If you have a three-year-old Lenovo laptop at home, it may be secretly collecting “visual data” on your web-browsing habits and using it for advertising purposes.

The Federal Trade Commission announced Tuesday that it had settled with the Beijing-based electronics company over three violations that show how the agency is continuing i clampdown on companies that invade customer privacy.

Acting FTC chairman Maureen Ohlhausen told Inverse Tuesday during a teleconference that some 750,000 Lenovo laptops — sold between August 2014 and June 2015 — came pre-installed with a program called VisualDiscovery, made by the Palo Alto, California-based firm SuperFish. The software would act as a “man-in-the-middle” between a consumer’s browser and the website they visited.

“Imagine the online equivalent of someone, without your knowledge, intercepting your mail, opening it, reading it, re-sealing it and putting it back in your mailbox,” Ohlhausen said. “That’s what we allege the software did.”

If you’re curious how Visual Discovery scraped user data to make money, Naked Security offers this great example: “If you’re looking at an ad for a chest of drawers, Superfish, going by the example on its own website, can help you find a matching sideboard (credenza).” The software would then “keep its eye out for related sites, all based on images instead of relying on old-fashioned keywords.”

It would also keep its eyes on consumer’s personal info, like log-in credentials, Social Security numbers, bank account information, medical information, and emails, investigators learned. And if you went to a “spoofed” website, i.e., one that looked like a furniture store but was really data-capturing one, you’d be up a creek.

How did this mess, exactly? Superfish is a third-party vendor, and while Ohlhausen didn’t say that Lenovo was unaware this software was spying on users, she did call on computer-makers to be cautious about partnering up with contractors that might not have the best intentions.

“Everybody in the chain needs to pay attention,” she said. “This happened to be one of the world’s largest computer manufacturers and I think it it sends an important message: If you are going to install these kinds of software, you need to pay attention to what it’s collecting, what you’re telling consumers, and the kinds of risks that it might be creating.”

Ohlhausen also took a moment to connect the dots about the FTC’s reinvigorated mission to protect consumers from tech companies that surreptitiously scrap personal data.

“To put today’s announcement in context, this is the third privacy case that the FTC has announced in the past 30 days,” Ohlhausen said. “The first was against Uber and the second was tax preparation firm TaxSlayer.

“Those of you who follow the FTC can find some common themes from these cases: All of them involve sensitive information, so driver’s license numbers, and other financial information, in the Uber case,” she said. “Social Security numbers and tax information in TaxSlayer. And contents of consumer’s information in today’s case. All of the cases involve conduct that caused or was likely to cause substantial harm to consumers.”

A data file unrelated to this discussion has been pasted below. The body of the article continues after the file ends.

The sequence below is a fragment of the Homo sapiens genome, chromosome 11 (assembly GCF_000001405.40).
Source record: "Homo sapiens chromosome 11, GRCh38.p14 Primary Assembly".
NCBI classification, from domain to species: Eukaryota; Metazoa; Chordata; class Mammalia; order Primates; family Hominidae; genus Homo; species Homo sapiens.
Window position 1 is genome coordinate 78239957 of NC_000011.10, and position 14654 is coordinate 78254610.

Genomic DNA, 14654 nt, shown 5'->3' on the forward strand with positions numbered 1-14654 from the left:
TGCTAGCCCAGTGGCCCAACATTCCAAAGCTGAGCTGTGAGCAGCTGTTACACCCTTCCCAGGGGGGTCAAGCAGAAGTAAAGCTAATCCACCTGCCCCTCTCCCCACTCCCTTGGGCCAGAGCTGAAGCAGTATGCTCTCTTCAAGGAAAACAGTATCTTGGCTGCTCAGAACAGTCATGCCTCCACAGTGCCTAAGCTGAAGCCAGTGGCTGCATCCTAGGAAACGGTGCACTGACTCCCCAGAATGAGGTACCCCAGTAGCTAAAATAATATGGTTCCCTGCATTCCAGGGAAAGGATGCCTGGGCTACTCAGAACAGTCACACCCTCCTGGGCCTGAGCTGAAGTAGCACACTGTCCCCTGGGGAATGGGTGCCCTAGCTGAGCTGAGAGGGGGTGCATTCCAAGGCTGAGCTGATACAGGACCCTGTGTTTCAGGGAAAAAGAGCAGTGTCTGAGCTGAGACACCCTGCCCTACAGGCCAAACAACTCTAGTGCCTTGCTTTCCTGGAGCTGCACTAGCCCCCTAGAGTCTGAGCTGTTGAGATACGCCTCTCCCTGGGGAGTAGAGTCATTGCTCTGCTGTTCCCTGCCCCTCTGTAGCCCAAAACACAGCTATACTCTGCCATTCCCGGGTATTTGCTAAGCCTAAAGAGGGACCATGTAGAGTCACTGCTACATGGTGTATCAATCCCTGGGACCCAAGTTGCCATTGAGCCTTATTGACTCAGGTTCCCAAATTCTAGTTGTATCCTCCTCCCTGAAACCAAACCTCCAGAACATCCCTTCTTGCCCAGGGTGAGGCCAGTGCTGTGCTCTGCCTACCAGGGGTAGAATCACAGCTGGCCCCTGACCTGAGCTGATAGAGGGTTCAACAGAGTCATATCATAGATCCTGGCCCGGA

Here are the affected Lenovo computers

Affected Lenovo models include many in its affordable range — the lower half of its range — giving the possible interpretation that Superfish was targeting low-income or young consumers. Included brands were the E-Series, Edge Series, Flex-Series, G-Series, Miix Series, S-Series,U-Series, Y-Series, Yoga Series, and Z-Series. Here’s a full list:

What’s Lenovo’s punishment?

At this stage, the FTC can’t actually levy any sort of fine against Lenovo, but if Lenovo violates the orders the FTC announced, the federal agency can lay down the fine hammer.

However, the attorneys general in 32 states acted alongside the FTC and those states have fined the company. In total, Lenovo will pay out $3.5 million to the 32 states. The leading state in the case was Connecticut, and its attorney general, George Jepsen, announced Tuesday that the state will receive $286,145 in settlement funds.

What’s next for Lenovo? Well, “Lenovo will have to ask users to give permission when the company pre-installs software (with certain limited exceptions) if it functions as adware, or if it sends personal information to another company.” Exceptions include things like parental controls or anti-virus software.

How to remove Superfish spyware from your Lenovo computer

The company set up a web page — “Superfish Uninstall Instructions” — after reports on security blogs in early 2015 shined a light on the spyware. Lenovo said Tuesday that it didn’t know of any cases of tampering.

“To date, we are not aware of any actual instances of a third party exploiting the vulnerabilities to gain access to a user’s communications,” the company announced with a statement on its website Tuesday.


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